For politics, she explained, that will likely mean thinking about energy infrastructure differently. For carbon-neutral grids that are geographically dispersed, rather than built around central electric plants, regulations can’t be community-based and will require collaboration across state lines and other borders like highway systems. “There’s no real regulatory construct for that to work well,” she added.  

For money, governments need certainty about new systems before they can justify funding expensive infrastructure overhauls. 

Zibelman outlined three projects that X has worked on to help communities move toward a carbon-neutral energy grid. X has developed digital grids, similar to road navigation software, to allow utilities to understand what their infrastructure looks like geographically, which can help them make better informed decisions for energy distribution. X is also developing planning simulations to predict what extreme weather, changes in weather or other scenarios would mean for production of energy, cost and logistics. These simulations would introduce more certainty into carbon-neutral grids and allow governments and utilities to plan more efficiently and cost effectively. Finally, Zibelman explained, X is looking to increase collaboration across the world by sharing what countries and communities have learned during the decarbonization process to better inform other systems. 

Zibelman added that decarbonization needs to be a global effort and doesn’t want it to be something only wealthy countries or communities can access. 

Decarbonizing the electric grid is a dynamic challenge, she said, comparing it to changing out the engines while a plane is mid-air. But X hopes to use technological innovation to make system and worldwide change possible. 

Zibelman got into the energy sector through her work as an attorney, but her interest in complex power systems started years earlier when she lived in Chad, where many did not have access to electricity, she explained. While in Chad, she developed an understanding of how much energy impacts the everyday lives of people and how a lack of energy severely impacts billions of people worldwide.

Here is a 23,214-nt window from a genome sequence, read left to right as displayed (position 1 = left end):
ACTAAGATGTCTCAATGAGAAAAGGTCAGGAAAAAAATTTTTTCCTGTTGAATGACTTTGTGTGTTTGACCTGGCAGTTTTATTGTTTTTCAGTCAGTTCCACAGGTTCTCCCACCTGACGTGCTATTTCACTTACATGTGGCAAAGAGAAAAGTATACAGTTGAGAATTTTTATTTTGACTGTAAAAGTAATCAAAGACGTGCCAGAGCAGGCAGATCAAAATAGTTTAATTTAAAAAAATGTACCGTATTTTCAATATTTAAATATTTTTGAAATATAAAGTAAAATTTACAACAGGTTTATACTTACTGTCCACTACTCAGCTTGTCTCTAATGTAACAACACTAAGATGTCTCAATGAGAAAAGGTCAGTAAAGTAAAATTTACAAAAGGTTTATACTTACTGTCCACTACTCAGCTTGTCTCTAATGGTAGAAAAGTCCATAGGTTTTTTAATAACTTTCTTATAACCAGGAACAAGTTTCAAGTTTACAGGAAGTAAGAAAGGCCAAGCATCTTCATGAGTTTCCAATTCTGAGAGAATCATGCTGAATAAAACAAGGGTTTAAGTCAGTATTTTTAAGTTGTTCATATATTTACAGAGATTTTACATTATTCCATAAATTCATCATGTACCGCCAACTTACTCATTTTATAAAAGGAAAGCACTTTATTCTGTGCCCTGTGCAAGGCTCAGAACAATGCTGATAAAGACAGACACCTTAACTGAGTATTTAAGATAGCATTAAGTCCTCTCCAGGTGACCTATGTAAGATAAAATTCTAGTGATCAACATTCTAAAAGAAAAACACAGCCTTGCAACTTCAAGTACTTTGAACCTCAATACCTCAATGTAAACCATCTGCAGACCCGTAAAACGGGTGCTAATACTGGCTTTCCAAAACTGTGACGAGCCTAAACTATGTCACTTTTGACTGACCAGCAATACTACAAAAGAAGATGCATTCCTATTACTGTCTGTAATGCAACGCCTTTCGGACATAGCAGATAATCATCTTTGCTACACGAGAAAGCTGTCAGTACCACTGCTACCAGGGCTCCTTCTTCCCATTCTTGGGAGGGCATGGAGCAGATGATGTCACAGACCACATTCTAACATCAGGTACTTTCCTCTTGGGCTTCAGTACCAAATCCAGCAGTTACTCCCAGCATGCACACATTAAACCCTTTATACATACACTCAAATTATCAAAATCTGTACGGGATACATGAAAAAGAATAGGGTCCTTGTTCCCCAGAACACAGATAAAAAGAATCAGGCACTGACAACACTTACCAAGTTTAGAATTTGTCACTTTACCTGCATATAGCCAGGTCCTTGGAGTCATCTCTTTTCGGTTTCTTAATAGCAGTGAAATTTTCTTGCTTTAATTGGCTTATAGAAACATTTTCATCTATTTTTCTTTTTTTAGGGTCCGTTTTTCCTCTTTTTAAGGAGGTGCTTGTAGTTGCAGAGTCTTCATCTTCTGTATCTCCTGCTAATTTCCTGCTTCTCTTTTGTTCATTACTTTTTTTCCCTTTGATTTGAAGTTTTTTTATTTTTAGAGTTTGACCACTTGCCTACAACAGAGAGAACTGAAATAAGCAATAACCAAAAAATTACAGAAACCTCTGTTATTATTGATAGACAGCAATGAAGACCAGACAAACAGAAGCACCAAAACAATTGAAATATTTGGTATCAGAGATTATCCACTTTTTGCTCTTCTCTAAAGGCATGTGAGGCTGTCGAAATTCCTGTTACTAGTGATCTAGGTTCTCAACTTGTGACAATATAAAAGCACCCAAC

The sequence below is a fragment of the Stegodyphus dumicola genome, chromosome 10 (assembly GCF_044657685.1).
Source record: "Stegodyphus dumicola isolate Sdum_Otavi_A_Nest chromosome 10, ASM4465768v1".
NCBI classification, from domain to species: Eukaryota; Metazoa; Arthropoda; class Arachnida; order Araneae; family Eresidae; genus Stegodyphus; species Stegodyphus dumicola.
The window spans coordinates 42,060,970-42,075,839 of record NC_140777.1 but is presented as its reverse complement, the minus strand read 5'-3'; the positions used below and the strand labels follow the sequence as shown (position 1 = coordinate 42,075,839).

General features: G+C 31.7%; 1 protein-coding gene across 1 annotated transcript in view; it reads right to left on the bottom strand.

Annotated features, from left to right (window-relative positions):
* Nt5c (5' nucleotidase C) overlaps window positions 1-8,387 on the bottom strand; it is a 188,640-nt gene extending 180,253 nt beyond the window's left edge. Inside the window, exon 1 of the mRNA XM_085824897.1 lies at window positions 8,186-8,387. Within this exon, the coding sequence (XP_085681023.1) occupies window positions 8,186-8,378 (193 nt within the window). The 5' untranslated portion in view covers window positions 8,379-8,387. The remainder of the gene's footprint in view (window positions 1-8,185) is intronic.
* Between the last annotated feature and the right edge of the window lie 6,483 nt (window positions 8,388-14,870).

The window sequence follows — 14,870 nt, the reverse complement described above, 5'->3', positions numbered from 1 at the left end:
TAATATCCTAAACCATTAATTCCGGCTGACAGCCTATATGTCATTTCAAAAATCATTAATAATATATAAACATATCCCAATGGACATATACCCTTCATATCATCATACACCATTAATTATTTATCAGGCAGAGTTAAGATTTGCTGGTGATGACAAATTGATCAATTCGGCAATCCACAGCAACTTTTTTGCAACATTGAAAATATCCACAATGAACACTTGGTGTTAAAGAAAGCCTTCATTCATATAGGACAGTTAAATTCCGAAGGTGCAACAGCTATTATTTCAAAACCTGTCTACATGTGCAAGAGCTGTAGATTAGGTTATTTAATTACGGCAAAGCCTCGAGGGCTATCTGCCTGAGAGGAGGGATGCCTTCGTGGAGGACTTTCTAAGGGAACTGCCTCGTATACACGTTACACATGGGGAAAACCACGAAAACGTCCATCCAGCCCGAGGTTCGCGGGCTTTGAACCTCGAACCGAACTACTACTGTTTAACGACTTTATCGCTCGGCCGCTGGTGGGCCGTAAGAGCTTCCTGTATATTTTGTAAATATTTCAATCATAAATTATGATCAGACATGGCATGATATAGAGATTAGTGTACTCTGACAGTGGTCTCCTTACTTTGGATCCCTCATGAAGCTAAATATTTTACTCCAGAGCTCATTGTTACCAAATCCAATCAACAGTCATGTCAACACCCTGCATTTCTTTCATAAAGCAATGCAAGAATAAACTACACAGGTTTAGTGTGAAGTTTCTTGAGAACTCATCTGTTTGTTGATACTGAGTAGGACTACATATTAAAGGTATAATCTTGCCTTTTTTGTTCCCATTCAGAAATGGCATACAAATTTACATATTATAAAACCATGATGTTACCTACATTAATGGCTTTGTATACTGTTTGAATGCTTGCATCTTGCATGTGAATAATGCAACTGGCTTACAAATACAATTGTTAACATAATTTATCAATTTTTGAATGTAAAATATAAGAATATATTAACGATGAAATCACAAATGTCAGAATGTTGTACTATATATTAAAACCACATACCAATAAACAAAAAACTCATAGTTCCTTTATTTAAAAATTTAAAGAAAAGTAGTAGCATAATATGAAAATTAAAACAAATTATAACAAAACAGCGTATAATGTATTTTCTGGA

She graduated from the Mitchell Hamline School of Law in Saint Paul, Minnesota and went on to work for the Minnesota attorney general. While representing the state in utility matters, Zibelman’s interest in the energy grid deepened. “There’s so few things in the world where … if the energy grid is working well, nobody pays attention to it,” she said, “but when it doesn’t work well, it’s catastrophic.” The complex nature of the energy grid, its enormous public impact and crucial success were what she found compelling, Zibelman explained. 

Zibelman worked as general counsel for the New Hampshire Public Utilities Commission before pursuing her career in energy operations. She went on to hold leadership positions at Xcel Energy, PJM, the New York Department of Public Service, the Australian Energy Market Operator and founded Viridity Energy, Inc. Now, at X, Zibelman helps lead a project with the goal of helping electric grids transition away from hydrocarbons. 

“I like saying I’m a lawyer who’s played an engineer most of my career,” she said. Zibelman told students that while she hasn’t pursued a traditional career in the law, she still uses the skills she developed during law school and as an attorney. “Legal careers are incredible careers because you can do an awful lot of things about them, it gives you an opportunity to do strategic thinking, excellent communication, all sorts of things you need in other parts of business,” she explained. She encouraged students to pursue experiences and opportunities that look fun, even if they aren’t directly related to a career path, because they can learn from any experience.